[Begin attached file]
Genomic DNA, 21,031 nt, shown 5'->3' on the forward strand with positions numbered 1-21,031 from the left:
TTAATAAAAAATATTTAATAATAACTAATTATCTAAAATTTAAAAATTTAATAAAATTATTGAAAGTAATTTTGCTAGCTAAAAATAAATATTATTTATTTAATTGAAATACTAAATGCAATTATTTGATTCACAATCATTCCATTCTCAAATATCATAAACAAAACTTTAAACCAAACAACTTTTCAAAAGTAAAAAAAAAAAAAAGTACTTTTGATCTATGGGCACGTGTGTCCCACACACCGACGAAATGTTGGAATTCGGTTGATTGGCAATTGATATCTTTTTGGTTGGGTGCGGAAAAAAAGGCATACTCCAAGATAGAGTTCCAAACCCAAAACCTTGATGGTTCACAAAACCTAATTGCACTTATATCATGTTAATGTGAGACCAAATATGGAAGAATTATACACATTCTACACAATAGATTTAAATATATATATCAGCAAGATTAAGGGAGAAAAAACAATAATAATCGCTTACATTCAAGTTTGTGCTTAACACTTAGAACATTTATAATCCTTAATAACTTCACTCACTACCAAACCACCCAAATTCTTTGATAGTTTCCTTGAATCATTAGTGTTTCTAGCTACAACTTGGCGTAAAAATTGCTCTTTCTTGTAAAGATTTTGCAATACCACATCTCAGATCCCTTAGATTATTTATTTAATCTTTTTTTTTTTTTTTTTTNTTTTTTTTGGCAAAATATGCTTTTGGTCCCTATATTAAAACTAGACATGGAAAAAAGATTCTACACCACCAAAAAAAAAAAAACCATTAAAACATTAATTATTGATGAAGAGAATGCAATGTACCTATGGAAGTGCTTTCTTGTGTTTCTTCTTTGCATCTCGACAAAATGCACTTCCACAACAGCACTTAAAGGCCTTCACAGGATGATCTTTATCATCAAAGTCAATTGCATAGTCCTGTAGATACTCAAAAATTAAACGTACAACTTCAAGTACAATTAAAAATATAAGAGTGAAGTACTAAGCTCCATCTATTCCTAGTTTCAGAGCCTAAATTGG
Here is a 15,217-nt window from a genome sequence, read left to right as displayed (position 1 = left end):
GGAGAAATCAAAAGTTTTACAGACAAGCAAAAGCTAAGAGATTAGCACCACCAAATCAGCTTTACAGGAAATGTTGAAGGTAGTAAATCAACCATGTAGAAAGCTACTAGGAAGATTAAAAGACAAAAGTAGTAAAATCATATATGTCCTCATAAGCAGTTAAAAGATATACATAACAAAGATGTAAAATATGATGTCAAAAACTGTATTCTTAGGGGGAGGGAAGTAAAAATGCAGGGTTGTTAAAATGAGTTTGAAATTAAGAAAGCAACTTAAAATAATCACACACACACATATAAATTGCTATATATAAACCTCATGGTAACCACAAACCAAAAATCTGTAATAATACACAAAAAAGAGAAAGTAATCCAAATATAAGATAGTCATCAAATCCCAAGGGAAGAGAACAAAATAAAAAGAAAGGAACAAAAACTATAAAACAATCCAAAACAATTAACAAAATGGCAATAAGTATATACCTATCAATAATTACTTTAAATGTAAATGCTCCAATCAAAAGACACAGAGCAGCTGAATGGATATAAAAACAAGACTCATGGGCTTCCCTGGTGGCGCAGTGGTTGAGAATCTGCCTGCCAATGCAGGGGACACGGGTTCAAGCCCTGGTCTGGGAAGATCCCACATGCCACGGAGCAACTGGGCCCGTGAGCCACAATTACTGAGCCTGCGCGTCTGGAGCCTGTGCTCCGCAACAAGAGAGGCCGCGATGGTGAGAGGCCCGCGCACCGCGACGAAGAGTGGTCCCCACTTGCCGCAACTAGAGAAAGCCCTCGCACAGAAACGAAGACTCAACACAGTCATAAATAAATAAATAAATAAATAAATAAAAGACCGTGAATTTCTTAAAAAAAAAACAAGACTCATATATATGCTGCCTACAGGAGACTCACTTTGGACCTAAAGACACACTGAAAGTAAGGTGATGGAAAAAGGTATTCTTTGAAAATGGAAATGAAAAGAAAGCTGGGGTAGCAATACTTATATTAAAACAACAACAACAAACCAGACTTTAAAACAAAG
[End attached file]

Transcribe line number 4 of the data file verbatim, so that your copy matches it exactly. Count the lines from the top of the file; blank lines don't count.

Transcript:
GGAGAAATCAAAAGTTTTACAGACAAGCAAAAGCTAAGAGATTAGCACCACCAAATCAGCTTTACAGGAAATGTTGAAGGTAGTAAATCAACCATGTAGAAAGCTACTAGGAAGATTAAAAGACAAAAGTAGTAAAATCATATATGTCCTCATAAGCAGTTAAAAGATATACATAACAAAGATGTAAAATATGATGTCAAAAACTGTATTCTTAGGGGGAGGGAAGTAAAAATGCAGGGTTGTTAAAATGAGTTTGAAATTAAGAAAGCAACTTAAAATAATCACACACACACATATAAATTGCTATATATAAACCTCATGGTAACCACAAACCAAAAATCTGTAATAATACACAAAAAAGAGAAAGTAATCCAAATATAAGATAGTCATCAAATCCCAAGGGAAGAGAACAAAATAAAAAGAAAGGAACAAAAACTATAAAACAATCCAAAACAATTAACAAAATGGCAATAAGTATATACCTATCAATAATTACTTTAAATGTAAATGCTCCAATCAAAAGACACAGAGCAGCTGAATGGATATAAAAACAAGACTCATGGGCTTCCCTGGTGGCGCAGTGGTTGAGAATCTGCCTGCCAATGCAGGGGACACGGGTTCAAGCCCTGGTCTGGGAAGATCCCACATGCCACGGAGCAACTGGGCCCGTGAGCCACAATTACTGAGCCTGCGCGTCTGGAGCCTGTGCTCCGCAACAAGAGAGGCCGCGATGGTGAGAGGCCCGCGCACCGCGACGAAGAGTGGTCCCCACTTGCCGCAACTAGAGAAAGCCCTCGCACAGAAACGAAGACTCAACACAGTCATAAATAAATAAATAAATAAATAAATAAAAGACCGTGAATTTCTTAAAAAAAAAACAAGACTCATATATATGCTGCCTACAGGAGACTCACTTTGGACCTAAAGACACACTGAAAGTAAGGTGATGGAAAAAGGTATTCTTTGAAAATGGAAATGAAAAGAAAGCTGGGGTAGCAATACTTATATTAAAACAACAACAACAAACCAGACTTTAAAACAAAG